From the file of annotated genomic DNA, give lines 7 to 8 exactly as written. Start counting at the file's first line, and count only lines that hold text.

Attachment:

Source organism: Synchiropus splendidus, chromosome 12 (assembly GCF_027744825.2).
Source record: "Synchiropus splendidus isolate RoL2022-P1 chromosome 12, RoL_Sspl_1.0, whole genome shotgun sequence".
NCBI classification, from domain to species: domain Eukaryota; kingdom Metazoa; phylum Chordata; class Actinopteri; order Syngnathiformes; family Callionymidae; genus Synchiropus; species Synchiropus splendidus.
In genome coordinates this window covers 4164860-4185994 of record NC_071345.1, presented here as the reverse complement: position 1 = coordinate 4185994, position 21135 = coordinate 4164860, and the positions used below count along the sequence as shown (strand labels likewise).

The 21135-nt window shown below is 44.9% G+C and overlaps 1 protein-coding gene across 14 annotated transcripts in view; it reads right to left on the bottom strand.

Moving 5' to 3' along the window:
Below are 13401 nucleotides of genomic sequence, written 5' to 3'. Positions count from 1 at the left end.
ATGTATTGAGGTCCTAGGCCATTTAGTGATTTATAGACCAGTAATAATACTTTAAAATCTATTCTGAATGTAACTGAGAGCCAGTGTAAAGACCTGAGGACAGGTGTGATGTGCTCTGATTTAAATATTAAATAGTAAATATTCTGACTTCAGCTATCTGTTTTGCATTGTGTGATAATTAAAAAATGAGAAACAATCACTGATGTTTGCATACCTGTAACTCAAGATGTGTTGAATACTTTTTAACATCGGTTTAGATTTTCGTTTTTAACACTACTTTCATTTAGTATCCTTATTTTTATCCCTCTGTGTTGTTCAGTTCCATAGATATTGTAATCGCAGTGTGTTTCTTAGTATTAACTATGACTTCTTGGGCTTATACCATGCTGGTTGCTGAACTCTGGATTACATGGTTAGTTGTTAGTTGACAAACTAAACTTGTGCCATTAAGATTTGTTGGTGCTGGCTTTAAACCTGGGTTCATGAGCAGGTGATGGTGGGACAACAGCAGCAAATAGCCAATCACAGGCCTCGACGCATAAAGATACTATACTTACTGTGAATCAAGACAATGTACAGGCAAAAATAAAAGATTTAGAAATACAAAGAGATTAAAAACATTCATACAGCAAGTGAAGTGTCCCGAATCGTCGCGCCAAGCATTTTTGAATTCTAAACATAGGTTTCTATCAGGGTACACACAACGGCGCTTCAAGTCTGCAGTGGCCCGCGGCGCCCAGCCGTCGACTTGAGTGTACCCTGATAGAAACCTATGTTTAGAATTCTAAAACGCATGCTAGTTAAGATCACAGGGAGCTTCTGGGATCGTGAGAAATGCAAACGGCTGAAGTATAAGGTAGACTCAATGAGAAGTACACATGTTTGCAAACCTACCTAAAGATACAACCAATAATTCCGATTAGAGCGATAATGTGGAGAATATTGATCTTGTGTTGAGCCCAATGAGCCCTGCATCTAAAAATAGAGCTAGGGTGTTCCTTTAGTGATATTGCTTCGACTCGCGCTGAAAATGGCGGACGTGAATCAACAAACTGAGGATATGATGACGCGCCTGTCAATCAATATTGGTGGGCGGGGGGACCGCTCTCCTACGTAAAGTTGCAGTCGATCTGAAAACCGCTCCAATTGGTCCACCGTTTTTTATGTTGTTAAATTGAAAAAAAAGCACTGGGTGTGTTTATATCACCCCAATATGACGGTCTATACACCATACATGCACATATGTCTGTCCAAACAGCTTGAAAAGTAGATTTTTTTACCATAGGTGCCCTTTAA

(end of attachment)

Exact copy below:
Below are 13401 nucleotides of genomic sequence, written 5' to 3'. Positions count from 1 at the left end.
ATGTATTGAGGTCCTAGGCCATTTAGTGATTTATAGACCAGTAATAATACTTTAAAATCTATTCTGAATGTAACTGAGAGCCAGTGTAAAGACCTGAGGACAGGTGTGATGTGCTCTGATTTAAATATTAAATAGTAAATATTCTGACTTCAGCTATCTGTTTTGCATTGTGTGATAATTAAAAAATGAGAAACAATCACTGATGTTTGCATACCTGTAACTCAAGATGTGTTGAATACTTTTTAACATCGGTTTAGATTTTCGTTTTTAACACTACTTTCATTTAGTATCCTTATTTTTATCCCTCTGTGTTGTTCAGTTCCATAGATATTGTAATCGCAGTGTGTTTCTTAGTATTAACTATGACTTCTTGGGCTTATACCATGCTGGTTGCTGAACTCTGGATTACATGGTTAGTTGTTAGTTGACAAACTAAACTTGTGCCATTAAGATTTGTTGGTGCTGGCTTTAAACCTGGGTTCATGAGCAGGTGATGGTGGGACAACAGCAGCAAATAGCCAATCACAGGCCTCGACGCATAAAGATACTATACTTACTGTGAATCAAGACAATGTACAGGCAAAAATAAAAGATTTAGAAATACAAAGAGATTAAAAACATTCATACAGCAAGTGAAGTGTCCCGAATCGTCGCGCCAAGCATTTTTGAATTCTAAACATAGGTTTCTATCAGGGTACACACAACGGCGCTTCAAGTCTGCAGTGGCCCGCGGCGCCCAGCCGTCGACTTGAGTGTACCCTGATAGAAACCTATGTTTAGAATTCTAAAACGCATGCTAGTTAAGATCACAGGGAGCTTCTGGGATCGTGAGAAATGCAAACGGCTGAAGTATAAGGTAGACTCAATGAGAAGTACACATGTTTGCAAACCTACCTAAAGATACAACCAATAATTCCGATTAGAGCGATAATGTGGAGAATATTGATCTTGTGTTGAGCCCAATGAGCCCTGCATCTAAAAATAGAGCTAGGGTGTTCCTTTAGTGATATTGCTTCGACTCGCGCTGAAAATGGCGGACGTGAATCAACAAACTGAGGATATGATGACGCGCCTGTCAATCAATATTGGTGGGCGGGGGGACCGCTCTCCTACGTAAAGTTGCAGTCGATCTGAAAACCGCTCCAATTGGTCCACCGTTTTTTATGTTGTTAAATTGAAAAAAAAGCACTGGGTGTGTTTATATCACCCCAATATGACGGTCTATACACCATACATGCACATATGTCTGTCCAAACAGCTTGAAAAGTAGATTTTTTTACCATAGGTGCCCTTTAA